Tin House managing editor Knapp debuts with a collection of essays that attempt to balance highbrow and lowbrow elements.
In “Faces of Pain,” the author and a photographer attend a wrestling event held at the Portland Lion’s Club, where he “saw so many incredible things I almost couldn’t believe my eyes.” “Beirut” is an existential reflection on beer pong and the author’s frat-house 20s. “Mysteries We Live With” is an investigation into true-believer UFO subculture mixed with stories of the author’s own Christian upbringing. Most of the essays flow with self-deprecating charm, but Knapp often trips over his own wordiness and unnecessarily complicated verbiage. In the 90-page concluding essay, “Something’s Gotta Stick,” the author recounts his days at an adult skateboarding camp, lost in nostalgia while hunting for affirmation that would “clarify my relationship to my past, and, in so doing, help me lean into the future as if it were a headwind.” Knapp sees stories everywhere, committed to a belief that the lives around him are each their own unwritten memoirs. While a curious, self-conscious take on memoir, Knapp’s essays are often overwrought. The prolix “Neighborhood Watch” is a story of gentrification and the intersection of neighboring lives in the aftermath of a local man’s murder. The author ponders, again, “the vital and vivifying mystery” of life, that another person’s existence can be so different yet “so close to where the epic drama of your own life is set.” “Why can’t I get out of my own way?” he asks in one essay. “Seems I’m always getting caught in the sticky wicket of self-consciousness, overaware of how the story’s being told. Overaware that a story’s being told. My default mode tends to be this one of narration, meaning, roughly, that an experience doesn’t really become ‘real’ for me until it’s prosed.” These essays, often about trying to be stories we’re not, are carried by Knapp’s struggle toward self-acceptance.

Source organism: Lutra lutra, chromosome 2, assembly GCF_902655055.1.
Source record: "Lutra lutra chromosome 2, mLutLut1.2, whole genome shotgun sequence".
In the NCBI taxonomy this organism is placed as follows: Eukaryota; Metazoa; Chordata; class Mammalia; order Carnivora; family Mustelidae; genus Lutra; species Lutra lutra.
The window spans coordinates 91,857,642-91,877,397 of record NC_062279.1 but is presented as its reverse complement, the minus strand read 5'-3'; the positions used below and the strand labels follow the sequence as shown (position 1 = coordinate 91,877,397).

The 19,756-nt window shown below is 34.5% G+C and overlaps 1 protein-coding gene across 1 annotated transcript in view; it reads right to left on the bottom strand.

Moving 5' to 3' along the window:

A writer’s up-and-down search for profundity in the insecure and unrefined corners of his life.